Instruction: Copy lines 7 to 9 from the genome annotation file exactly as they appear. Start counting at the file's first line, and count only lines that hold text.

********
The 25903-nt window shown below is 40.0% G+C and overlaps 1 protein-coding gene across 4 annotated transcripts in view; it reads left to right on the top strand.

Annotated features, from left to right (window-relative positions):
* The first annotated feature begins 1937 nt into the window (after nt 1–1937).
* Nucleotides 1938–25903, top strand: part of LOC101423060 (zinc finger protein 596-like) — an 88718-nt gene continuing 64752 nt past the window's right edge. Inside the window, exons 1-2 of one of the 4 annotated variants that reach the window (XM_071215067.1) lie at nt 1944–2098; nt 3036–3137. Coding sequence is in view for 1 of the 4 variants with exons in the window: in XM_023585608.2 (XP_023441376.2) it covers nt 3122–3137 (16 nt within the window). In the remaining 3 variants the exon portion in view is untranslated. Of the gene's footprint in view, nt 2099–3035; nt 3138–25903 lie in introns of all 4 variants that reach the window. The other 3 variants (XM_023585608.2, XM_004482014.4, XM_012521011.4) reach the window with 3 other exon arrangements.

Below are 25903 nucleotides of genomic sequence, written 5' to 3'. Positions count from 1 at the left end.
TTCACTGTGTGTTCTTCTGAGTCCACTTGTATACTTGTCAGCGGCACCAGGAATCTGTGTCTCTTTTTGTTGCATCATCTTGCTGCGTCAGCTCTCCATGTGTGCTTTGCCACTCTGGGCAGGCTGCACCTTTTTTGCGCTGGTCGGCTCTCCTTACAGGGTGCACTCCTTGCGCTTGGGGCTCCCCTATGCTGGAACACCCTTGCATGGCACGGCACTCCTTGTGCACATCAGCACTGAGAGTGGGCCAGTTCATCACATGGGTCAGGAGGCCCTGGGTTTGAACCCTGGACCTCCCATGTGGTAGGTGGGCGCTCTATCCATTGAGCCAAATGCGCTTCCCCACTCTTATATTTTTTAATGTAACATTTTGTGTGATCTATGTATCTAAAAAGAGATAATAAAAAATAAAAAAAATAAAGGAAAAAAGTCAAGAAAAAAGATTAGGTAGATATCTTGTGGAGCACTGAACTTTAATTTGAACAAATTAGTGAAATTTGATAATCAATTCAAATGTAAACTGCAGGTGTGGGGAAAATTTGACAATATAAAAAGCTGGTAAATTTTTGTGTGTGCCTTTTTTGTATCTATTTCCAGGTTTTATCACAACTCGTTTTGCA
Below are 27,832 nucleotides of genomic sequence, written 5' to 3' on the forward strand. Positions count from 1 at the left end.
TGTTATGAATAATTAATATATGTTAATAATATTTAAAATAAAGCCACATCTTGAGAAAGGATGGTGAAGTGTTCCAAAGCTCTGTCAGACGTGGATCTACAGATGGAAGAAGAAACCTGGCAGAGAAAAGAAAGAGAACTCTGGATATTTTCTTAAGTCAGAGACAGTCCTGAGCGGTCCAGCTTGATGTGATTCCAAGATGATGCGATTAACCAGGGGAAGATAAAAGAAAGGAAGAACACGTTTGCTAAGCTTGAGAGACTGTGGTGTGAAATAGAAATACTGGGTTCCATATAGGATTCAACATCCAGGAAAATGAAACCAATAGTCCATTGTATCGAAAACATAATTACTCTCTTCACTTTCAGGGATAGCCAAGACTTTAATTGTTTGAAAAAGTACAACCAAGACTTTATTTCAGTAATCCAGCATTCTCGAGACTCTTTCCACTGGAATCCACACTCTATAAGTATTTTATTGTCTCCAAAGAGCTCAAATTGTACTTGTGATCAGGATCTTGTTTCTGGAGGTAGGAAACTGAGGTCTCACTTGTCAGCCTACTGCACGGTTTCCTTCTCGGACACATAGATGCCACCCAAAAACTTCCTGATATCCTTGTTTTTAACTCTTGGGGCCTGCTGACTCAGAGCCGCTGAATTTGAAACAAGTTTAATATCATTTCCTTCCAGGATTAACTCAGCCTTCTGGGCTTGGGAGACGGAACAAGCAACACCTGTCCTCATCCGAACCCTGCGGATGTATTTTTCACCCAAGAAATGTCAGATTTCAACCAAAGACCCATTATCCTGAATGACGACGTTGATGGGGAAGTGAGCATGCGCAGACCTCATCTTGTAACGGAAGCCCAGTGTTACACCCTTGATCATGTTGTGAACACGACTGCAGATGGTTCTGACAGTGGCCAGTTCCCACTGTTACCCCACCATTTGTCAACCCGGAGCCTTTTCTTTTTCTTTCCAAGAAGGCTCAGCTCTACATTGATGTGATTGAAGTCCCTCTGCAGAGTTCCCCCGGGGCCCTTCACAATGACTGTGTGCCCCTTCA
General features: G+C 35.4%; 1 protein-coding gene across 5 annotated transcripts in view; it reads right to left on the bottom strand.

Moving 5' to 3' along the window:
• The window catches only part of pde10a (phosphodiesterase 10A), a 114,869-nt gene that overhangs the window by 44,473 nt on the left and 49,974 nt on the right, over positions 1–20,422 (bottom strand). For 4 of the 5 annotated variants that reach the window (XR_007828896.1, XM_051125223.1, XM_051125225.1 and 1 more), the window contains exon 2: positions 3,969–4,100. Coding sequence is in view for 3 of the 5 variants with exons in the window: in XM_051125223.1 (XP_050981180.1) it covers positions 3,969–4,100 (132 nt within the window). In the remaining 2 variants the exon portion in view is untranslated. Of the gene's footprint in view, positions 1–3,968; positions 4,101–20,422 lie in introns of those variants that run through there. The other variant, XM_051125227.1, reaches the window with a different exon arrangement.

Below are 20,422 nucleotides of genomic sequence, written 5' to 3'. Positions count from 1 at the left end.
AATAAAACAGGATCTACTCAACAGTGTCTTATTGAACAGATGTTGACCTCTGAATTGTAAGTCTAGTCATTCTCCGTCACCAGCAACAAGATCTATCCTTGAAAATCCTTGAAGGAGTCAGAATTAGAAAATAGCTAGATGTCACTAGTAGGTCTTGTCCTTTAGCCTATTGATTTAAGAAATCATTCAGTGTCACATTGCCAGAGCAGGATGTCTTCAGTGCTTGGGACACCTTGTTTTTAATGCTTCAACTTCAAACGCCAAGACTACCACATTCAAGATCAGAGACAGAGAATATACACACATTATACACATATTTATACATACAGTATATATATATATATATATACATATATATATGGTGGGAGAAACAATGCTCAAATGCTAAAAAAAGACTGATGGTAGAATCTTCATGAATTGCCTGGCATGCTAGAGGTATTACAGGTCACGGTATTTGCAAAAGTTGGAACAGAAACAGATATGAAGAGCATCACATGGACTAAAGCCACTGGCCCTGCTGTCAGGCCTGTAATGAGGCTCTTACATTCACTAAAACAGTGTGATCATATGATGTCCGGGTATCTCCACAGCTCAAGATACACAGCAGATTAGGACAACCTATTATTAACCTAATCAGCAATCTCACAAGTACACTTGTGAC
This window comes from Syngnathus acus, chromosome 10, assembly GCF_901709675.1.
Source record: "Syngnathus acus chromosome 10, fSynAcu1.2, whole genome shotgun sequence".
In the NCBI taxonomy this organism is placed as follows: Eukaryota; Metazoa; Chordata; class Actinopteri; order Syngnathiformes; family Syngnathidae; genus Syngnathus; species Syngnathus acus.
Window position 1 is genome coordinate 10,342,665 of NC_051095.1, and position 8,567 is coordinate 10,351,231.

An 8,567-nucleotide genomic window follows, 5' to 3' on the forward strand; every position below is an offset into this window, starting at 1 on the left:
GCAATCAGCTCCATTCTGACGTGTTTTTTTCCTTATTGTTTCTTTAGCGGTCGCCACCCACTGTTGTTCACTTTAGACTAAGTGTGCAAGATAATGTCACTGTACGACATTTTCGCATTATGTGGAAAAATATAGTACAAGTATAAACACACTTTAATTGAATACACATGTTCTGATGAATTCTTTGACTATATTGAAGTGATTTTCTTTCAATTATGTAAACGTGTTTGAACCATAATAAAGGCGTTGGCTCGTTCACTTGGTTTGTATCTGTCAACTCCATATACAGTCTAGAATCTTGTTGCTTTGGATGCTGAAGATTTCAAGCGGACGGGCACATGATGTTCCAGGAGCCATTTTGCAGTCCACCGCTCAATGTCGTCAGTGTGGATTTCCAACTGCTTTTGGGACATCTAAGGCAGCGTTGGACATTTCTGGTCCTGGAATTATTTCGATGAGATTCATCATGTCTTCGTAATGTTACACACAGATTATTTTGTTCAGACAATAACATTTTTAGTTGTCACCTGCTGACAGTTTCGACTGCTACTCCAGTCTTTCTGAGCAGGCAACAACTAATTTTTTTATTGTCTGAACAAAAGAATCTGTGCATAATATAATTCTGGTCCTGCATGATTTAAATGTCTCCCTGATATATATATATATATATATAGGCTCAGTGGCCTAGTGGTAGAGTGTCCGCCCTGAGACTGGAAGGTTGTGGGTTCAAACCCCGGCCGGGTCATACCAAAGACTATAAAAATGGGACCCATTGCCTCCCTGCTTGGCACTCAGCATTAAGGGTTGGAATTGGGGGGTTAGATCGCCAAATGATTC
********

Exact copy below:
Below are 27,832 nucleotides of genomic sequence, written 5' to 3' on the forward strand. Positions count from 1 at the left end.
TGTTATGAATAATTAATATATGTTAATAATATTTAAAATAAAGCCACATCTTGAGAAAGGATGGTGAAGTGTTCCAAAGCTCTGTCAGACGTGGATCTACAGATGGAAGAAGAAACCTGGCAGAGAAAAGAAAGAGAACTCTGGATATTTTCTTAAGTCAGAGACAGTCCTGAGCGGTCCAGCTTGATGTGATTCCAAGATGATGCGATTAACCAGGGGAAGATAAAAGAAAGGAAGAACACGTTTGCTAAGCTTGAGAGACTGTGGTGTGAAATAGAAATACTGGGTTCCATATAGGATTCAACATCCAGGAAAATGAAACCAATAGTCCATTGTATCGAAAACATAATTACTCTCTTCACTTTCAGGGATAGCCAAGACTTTAATTGTTTGAAAAAGTACAACCAAGACTTTATTTCAGTAATCCAGCATTCTCGAGACTCTTTCCACTGGAATCCACACTCTATAAGTATTTTATTGTCTCCAAAGAGCTCAAATTGTACTTGTGATCAGGATCTTGTTTCTGGAGGTAGGAAACTGAGGTCTCACTTGTCAGCCTACTGCACGGTTTCCTTCTCGGACACATAGATGCCACCCAAAAACTTCCTGATATCCTTGTTTTTAACTCTTGGGGCCTGCTGACTCAGAGCCGCTGAATTTGAAACAAGTTTAATATCATTTCCTTCCAGGATTAACTCAGCCTTCTGGGCTTGGGAGACGGAACAAGCAACACCTGTCCTCATCCGAACCCTGCGGATGTATTTTTCACCCAAGAAATGTCAGATTTCAACCAAAGACCCATTATCCTGAATGACGACGTTGATGGGGAAGTGAGCATGCGCAGACCTCATCTTGTAACGGAAGCCCAGTGTTACACCCTTGATCATGTTGTGAACACGACTGCAGATGGTTCTGACAGTGGCCAGTTCCCACTGTTACCCCACCATTTGTCAACCCGGAGCCTTTTCTTTTTCTTTCCAAGAAGGCTCAGCTCTACATTGATGTGATTGAAGTCCCTCTGCAGAGTTCCCCCGGGGCCCTTCACAATGACTGTGTGCCCCTTCA
General features: G+C 35.4%; 1 protein-coding gene across 5 annotated transcripts in view; it reads right to left on the bottom strand.